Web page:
In fact, I just did this step in this paragraph. I actually forgot this step when I first was talking through the post, but I realized after I was done that this was an essential step I was about to miss.
5) Get on your desktop to edit. Check for spelling, grammar, and funky wording.
Now it's time to get off your phone and edit. Evernote automatically syncs your notes on mobile with your desktop, so you don't need to do anything -- just exit out of your note and then head back to your desktop. On your desktop, click "File" then "Sync" to make sure you have the most updated version to work with.
Now it's editing time. Go through and read the post carefully to make sure that Evernote got all of your words right. Evernote will not put in any punctuation on its own, so be sure to add proper periods, commas, and quotations so that the post flows naturally when read.
Also, be sure that Evernote translated your words correctly. Sometimes you may think that you said something clearly, but Evernote didn't pick it up. You'll also want to make sure that you're catching all of the little typos that may crop up (your vs. you're, for example). Finally, make sure that your concepts are communicated clearly through text -- sometimes when you're speaking a sentence, it sounds great, but doesn't come across clearly when it's written down.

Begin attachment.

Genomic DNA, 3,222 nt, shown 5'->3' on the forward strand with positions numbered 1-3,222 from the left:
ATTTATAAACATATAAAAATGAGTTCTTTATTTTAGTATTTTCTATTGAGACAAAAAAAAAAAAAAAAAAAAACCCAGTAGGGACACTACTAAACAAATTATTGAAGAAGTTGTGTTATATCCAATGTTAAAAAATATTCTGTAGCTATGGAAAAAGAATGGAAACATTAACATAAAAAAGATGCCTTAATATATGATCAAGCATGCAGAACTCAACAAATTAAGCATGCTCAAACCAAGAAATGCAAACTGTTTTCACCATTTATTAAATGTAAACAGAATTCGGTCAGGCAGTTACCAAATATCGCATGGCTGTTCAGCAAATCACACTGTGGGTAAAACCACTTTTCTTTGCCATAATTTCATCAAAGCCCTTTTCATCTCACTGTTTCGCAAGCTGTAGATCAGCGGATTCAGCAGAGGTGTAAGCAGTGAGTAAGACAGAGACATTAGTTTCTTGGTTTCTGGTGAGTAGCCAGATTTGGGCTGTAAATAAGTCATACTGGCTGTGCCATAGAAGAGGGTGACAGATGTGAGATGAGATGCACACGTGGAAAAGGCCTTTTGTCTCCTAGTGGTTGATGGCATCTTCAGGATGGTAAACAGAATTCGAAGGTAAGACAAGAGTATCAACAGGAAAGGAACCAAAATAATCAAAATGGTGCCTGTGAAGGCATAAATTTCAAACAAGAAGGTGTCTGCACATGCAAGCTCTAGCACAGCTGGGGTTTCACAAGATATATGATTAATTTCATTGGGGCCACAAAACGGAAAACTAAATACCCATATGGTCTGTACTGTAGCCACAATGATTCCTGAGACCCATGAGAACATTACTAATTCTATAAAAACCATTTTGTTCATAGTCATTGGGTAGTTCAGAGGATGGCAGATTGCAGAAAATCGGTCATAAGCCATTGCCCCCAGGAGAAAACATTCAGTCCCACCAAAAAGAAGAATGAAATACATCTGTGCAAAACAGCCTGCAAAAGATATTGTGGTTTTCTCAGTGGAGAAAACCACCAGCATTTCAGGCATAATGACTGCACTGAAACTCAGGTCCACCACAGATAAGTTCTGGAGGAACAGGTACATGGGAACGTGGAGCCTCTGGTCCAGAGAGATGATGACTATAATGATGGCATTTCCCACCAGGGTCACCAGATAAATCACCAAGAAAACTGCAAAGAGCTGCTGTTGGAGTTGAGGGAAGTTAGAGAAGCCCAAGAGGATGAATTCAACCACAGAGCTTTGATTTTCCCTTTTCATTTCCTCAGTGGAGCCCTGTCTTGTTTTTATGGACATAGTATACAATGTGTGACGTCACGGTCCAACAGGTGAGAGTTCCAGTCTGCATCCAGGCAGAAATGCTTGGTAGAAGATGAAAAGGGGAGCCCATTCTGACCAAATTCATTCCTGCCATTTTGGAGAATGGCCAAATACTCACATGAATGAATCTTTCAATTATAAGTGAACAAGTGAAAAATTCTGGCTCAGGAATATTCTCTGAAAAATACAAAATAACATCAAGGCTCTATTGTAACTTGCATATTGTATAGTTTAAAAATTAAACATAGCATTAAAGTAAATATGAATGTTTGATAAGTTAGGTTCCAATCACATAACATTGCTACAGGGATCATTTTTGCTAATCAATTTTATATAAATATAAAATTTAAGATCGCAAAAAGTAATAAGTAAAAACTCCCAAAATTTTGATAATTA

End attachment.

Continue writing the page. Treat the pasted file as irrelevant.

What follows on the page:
6) Format the post like you would any other blog post.
Make sure that you're including different section headers to make it easy to scan. You should also add images so that it will be visually-friendly for any social networks that might pick it up. This step helps transform your blog post from the text that you originally said in your phone, into something people can actually read, share, and love.
7) Publish it!
Now, post it!
The time this whole process takes will vary depending on how long you talk and how deeply you edit, but I anticipate most people will come in around thirty minutes once they get in their groove. To give you an idea, I spoke this post in 10 minutes, and added on an extra 20 minutes for formatting and edits.
This process was really fun for me -- and definitely saved me a ton of time. Bonus: It frees you up to blog whenever you like. Sometimes inspiration will strike you on your drive home or while you're getting ready in the morning -- with this process, you can just grab your phone and start talking into Evernote. Your ideas will be on paper without you actually typing a thing.
And this process doesn't have to be used just to alleviate your personal workload, either. You can also use this technique when getting very busy people (like executives) to blog. So whether you decide to use this process to help you increase your own productivity or as leverage to get your C-suite to blog, these tips will help you create a lot more content -- fast. And that's something we all want to do. Have you ever recorded a blog post through Evernote or another text-to-speech device? Tell us about your experience in the comments.
Originally published Oct 31, 2013 2:07:00 PM, updated August 25 2017